Bible Backlash

Under threat from rising secularism, the iconic Gideon Bible is disappearing from classrooms and hotel nightstands. So the Gideons are devising new ways to spread the Word.

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Published in United Church Observer in December 2015

Janet Horbas was a "distraught and desperate" newly divorced mother of three when she travelled to Monterey, Calif., at age 31 to meet a man that she had been in love with years before. "I was hoping he would be my knight in shining armour, but he ended up rejecting me," she says.

"I found myself in a hotel room, and I just didn't want to live any longer."

Horbas wrote a suicide note and intended to swallow a vial of prescription drugs. When she spotted a Gideon Bible in a nightstand drawer, her Catholic guilt kicked in. She believed suicide was a mortal sin that would prevent her entry into heaven.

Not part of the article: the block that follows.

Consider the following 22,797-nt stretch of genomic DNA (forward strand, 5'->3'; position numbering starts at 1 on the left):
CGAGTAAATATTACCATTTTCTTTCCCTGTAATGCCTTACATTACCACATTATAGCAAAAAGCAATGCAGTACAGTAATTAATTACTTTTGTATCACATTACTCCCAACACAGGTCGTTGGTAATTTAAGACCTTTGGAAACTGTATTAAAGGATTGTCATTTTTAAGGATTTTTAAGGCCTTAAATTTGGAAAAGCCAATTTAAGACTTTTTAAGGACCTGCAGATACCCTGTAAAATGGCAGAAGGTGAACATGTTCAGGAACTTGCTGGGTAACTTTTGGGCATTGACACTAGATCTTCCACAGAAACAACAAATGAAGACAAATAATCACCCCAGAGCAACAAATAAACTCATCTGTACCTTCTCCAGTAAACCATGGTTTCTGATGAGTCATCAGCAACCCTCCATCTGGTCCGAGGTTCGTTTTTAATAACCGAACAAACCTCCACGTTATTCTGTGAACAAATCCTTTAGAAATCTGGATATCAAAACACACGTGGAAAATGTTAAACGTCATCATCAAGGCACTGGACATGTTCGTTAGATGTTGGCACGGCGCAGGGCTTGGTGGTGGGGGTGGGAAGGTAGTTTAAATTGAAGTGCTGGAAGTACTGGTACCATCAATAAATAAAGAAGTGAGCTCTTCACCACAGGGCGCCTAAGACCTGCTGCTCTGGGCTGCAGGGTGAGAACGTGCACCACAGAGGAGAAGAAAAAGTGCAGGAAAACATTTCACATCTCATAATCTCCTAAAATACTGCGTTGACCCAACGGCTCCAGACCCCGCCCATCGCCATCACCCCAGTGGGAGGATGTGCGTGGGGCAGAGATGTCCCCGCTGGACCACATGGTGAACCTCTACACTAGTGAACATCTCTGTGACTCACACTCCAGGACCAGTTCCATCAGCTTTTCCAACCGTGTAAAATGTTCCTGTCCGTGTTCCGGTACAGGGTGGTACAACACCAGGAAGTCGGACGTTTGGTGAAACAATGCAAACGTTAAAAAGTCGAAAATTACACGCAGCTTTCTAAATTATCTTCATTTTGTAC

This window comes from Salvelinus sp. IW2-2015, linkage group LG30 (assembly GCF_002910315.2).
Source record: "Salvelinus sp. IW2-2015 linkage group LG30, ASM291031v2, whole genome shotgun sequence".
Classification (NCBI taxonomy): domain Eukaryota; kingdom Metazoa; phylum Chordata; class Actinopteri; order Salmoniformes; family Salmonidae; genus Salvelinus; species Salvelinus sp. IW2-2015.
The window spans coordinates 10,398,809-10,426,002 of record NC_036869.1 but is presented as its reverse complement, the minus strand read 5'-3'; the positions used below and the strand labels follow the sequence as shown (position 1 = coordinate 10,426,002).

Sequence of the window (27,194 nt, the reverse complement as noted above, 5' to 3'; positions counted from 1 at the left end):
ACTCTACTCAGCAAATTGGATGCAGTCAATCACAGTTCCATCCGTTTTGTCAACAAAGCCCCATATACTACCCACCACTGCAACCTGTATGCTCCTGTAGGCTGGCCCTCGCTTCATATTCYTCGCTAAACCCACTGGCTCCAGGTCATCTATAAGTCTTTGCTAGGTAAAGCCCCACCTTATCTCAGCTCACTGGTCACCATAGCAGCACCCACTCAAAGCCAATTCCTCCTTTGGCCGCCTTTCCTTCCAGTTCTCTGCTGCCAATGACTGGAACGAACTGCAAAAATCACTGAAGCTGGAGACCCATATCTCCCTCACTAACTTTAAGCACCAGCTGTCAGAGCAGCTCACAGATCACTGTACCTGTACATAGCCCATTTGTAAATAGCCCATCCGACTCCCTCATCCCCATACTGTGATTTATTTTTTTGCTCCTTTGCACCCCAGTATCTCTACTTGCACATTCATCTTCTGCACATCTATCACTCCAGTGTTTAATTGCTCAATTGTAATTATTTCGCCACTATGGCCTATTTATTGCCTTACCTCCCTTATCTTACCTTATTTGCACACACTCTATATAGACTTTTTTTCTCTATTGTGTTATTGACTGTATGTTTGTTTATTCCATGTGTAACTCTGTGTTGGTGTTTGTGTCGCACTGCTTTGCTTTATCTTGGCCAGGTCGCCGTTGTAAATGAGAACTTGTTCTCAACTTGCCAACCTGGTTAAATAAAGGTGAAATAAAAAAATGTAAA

"If I killed myself that was like murder, and I would be forever separated from God and tormented for all eternity," says Horbas. "I cried out for forgiveness, cut up the suicide note and flushed the pills down the toilet."

That was more than 40 years ago. Today, Horbas is a 73-year-old great-grandmother of nine who lives in Richmond, B.C. She says opening that Gideon Bible was the first step in turning her life around.

She found a local Baptist church whose members "brought kindness and casseroles." And she stopped drinking, smoking and even swearing.

"I had a truck driver's mouth back then," she says. "I was totally changed and set free, and I've never been the same since."

The Gideons have been in the business of saving seemingly lost souls like Horbas for more than a century - ever since they were founded as an association of Christian businessmen by two travelling salesmen who met by chance in 1898 after rooming together in an overbooked hotel in Boscobel, Wisc.

In 1908, they began distributing Bibles in U.S. hotel rooms, following suit three years later in Canada.

"This spirit of door-to-door salesmanship" stuck with them, writes Kevin Kruse, professor of history at Princeton University, in his bookOne Nation Under God: How Corporate America Invented Christian America. "Selling God was a second calling."

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